The National Audit Office has slammed the Treasury and HMRC for “not keeping track” of who uses different tax reliefs and its effectiveness.
In a scathing NAO report, published today, the Treasury is accused of failing monitor the costs and benefits of tax reliefs and whether they are changing behaviour.
The NAO says HMRC did not check “large-scale abuse” of share loss relief in 2006 or follow up where there were other unexplained surges.
HMRC has also failed to carry out check on possible abuse of entrepreneurs relief, despite the cost outstripping forecasts since 2010.
Separately, MPs have questioned the Treasury over new pensions freedoms opening up a loophole to allow someone aged 55 or over to use pension contributions to avoid income tax alongside employee and employer national insurance.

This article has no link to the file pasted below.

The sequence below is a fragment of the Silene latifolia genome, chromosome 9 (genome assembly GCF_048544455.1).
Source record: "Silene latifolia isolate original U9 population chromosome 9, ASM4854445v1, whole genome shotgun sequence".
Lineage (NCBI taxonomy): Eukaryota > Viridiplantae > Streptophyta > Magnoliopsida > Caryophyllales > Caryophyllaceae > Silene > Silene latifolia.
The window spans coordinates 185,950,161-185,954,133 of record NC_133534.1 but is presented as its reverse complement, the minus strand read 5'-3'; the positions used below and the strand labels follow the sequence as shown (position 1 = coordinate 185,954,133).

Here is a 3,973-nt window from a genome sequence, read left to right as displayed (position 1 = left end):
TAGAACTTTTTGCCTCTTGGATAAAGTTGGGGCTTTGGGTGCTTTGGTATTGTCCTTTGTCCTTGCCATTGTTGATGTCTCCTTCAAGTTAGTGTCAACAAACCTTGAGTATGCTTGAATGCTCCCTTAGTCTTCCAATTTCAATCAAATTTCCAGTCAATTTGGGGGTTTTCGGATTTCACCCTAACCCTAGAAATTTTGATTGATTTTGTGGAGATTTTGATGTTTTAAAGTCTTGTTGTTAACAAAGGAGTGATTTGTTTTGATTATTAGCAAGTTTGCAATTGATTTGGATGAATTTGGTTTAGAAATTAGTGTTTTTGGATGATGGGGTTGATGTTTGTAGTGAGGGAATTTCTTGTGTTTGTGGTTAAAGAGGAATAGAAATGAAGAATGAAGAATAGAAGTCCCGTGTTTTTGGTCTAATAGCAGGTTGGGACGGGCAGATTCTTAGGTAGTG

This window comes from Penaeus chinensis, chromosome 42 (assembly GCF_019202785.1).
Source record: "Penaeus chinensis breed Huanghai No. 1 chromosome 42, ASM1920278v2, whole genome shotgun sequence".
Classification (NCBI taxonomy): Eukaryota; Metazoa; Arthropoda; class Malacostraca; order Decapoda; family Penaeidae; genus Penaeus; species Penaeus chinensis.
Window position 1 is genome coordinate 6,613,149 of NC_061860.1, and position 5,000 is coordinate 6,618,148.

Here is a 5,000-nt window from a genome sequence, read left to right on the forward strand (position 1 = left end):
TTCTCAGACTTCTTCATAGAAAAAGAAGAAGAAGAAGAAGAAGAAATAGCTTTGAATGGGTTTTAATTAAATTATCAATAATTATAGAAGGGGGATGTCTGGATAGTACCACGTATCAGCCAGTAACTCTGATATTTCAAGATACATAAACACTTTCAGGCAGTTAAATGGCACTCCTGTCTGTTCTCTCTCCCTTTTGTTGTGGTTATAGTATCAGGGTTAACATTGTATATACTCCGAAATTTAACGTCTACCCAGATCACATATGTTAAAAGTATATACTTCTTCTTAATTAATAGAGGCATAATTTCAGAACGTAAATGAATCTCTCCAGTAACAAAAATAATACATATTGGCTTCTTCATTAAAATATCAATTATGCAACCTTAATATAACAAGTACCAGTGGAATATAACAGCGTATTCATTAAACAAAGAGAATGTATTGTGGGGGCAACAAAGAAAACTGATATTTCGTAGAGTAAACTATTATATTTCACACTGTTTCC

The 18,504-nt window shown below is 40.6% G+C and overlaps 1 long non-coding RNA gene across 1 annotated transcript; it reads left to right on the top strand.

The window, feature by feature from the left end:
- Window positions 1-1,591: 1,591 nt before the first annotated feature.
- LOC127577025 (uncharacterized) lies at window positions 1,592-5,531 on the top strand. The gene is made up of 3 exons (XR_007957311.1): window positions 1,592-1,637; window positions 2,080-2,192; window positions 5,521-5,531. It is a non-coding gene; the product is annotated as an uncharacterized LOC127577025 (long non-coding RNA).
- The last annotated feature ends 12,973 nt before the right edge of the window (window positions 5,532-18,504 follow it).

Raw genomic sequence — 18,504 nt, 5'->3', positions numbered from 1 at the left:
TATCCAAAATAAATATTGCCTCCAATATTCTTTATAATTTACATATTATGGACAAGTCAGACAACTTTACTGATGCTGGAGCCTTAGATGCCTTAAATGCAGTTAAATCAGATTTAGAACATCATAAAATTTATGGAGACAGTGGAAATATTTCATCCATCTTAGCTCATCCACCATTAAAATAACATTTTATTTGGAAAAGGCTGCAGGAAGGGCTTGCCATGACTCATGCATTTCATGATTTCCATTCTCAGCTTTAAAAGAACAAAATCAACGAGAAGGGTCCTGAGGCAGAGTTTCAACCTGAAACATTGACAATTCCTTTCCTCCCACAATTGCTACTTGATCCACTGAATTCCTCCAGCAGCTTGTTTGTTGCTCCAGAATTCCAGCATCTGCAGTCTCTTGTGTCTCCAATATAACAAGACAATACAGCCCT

The new freedoms have sparked debate among policymakers about whether pensions tax relief needs wholesale reform in the next parliament.
NAO head Anyas Morse says: “HM Treasury and HMRC do not keep track of tax reliefs intended to change behaviour, or adequately report to Parliament or the public on whether tax reliefs are expensive or work as expected.
“We found some examples where HMRC and HM Treasury proactively monitored and evaluated tax reliefs, but in general the Departments do not test whether their aims for the reliefs are being achieved. Until they monitor the use and impact of tax reliefs, and act promptly to analyse increases in their costs, HMRC and the Treasury’s administration of tax reliefs cannot be value for money.”